The resounding impact of Goya's artistic genius
Madrid — I simply was not prepared for such greatness. I turned the corner in the Prado Museum here a few days ago, and all doubts I had ever had about Goya the painter flew out the window.
My problem was that I had always judged Goya's paintings on what I had seen of them in the United States and in reproductions and had, as a result, jumped to the totally erroneous conclusion that he was at his greatest only in his prints.
I had most particularly failed to grasp the profound painterliness of Goya's genius. I'd assumed, on the basis of the relatively few things of his I had seen , that he was one more example--Durer being another--of those artists whose talent found maximum expression in line, tone, and value contrasts, and whose paintings, as a result, lacked the concentrated fire of their great prints.
Even the reproductions I had seen of his late ''Black Paintings,'' that grim and grotesque cycle of 14 pictures he had created in his old age to decorate his home, had failed to impress me as paintings. They had struck me as little more than extended and enlarged versions of his great series of etchings known collectively as the ''Proverbs.''
I couldn't have been more wrong--as I realized in the Prado upon seeing ''The Second of May'' and ''The Third of May,'' his large and brilliant painterly indictments of war and human cruelty, and then, most overwhelmingly, as I turned the corner into the room that contained his ''Black Paintings.''
To say that I was stunned would be an understatement. I was quite literally transfixed, and felt as though a dozen or so of my deepest and most profoundly significant sensibilities were being touched and activated for the first time in years. I knew absolutely that I was in the presence of true greatness, and felt uplifted and altered by it. In fact, as I write this, seven days after the event , I still feel as though a huge wind had swept through my inner being, and had taken with it many of my still-existing confusions, doubts, and inconsistencies about fundamental issues in art.
In over 40 years of total involvement with art, this had only happened to me five or six times before: with Rembrandt when I was 11, Michelangelo when I was a few years older, Cezanne when I was 18, Picasso when I was 20, and Vermeer and El Greco when I was in my 30s. There had been others, of course, who had deeply moved and impressed me--from Giotto and Sesshu all the way to Miro and Pollock--but none of those had so totally overwhelmed me as those listed above.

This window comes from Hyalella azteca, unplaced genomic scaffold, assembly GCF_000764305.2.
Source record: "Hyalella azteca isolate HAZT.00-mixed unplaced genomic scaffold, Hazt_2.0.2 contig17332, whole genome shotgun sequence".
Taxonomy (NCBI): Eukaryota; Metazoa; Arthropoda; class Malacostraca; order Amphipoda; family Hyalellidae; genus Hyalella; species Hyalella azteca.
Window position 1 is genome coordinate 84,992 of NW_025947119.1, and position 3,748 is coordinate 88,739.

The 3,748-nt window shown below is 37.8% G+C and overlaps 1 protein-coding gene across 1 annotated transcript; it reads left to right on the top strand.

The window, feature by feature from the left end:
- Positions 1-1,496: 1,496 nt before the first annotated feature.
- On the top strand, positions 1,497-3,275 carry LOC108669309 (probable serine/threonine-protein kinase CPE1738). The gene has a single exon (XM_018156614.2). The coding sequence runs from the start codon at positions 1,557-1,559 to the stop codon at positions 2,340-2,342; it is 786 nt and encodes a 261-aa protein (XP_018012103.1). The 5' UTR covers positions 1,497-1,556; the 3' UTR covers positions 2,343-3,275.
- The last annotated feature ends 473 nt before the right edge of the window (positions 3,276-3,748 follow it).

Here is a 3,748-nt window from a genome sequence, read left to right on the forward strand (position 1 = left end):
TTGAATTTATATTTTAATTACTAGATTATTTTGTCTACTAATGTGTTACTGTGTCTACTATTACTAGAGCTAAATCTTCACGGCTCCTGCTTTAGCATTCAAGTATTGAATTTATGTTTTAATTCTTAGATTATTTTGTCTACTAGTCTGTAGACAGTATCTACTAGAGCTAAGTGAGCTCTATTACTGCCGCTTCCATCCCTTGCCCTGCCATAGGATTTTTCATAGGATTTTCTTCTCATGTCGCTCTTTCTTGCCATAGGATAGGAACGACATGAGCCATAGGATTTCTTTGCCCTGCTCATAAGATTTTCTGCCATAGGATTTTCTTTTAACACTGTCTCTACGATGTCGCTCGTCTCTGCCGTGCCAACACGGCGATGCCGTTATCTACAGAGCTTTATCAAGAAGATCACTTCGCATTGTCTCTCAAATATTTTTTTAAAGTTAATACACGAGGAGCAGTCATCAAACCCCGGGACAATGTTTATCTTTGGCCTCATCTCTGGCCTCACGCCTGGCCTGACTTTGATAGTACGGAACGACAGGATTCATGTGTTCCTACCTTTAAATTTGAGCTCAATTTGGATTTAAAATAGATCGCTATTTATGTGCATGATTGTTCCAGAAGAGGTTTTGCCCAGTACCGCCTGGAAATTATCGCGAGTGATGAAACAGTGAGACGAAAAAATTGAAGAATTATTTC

So there I was, totally transfixed by artistic greatness for the first time in years. What particularly moved me was the feeling that that room represented the last full moment of ''traditional'' Western art: that it and the art of Giotto bracketed all that was great in Western painting up to the early stirrings of what was to become impressionism and postimpressionism--and was then to find full flower in 20th-century modernism.
I also felt, as I looked around the room, that it had been Edvard Munch, 60 or so years later, who had picked up and echoed the cry of human anguish that lay at the heart of these ''Black Paintings,'' but that Munch had done so from a level of cultural despair Goya had never really known--regardless of how much his personal anguish may have paralleled that of Munch.
Goya, for all his personal pain, still saw himself--and man in general--as part of a collective whole, as an integral element of a society, a nation, a religion. True alienation, of the individual from society, and, worse still, of the individual from himself, did not rear its ugly head in art until just before the 20th century. Munch's early figures stand, move about, or cry out terribly and utterly alone, while Goya's, full of pain as they may be, can still find some measure of comfort by huddling together with others of their kind.
Standing before these huge, dark canvases, I realized the extent to which we of this century have alienated ourselves to a point beyond the despair and anguish of even such a great pessimist as Goya, and now find ourselves committed to a groping search for identity and meaning that would have struck him as hopeless and utterly beyond resolution.
Goya's late paintings represent the receding coastline of a cultural ''continent'' we have left behind forever. And yet it remains totally familiar to us. The miracle of Goya, after all, and a significant measure of his greatness, is the degree to which he sensed, with profound and deadly accuracy, the dimensions and implications of the realities that lay ahead.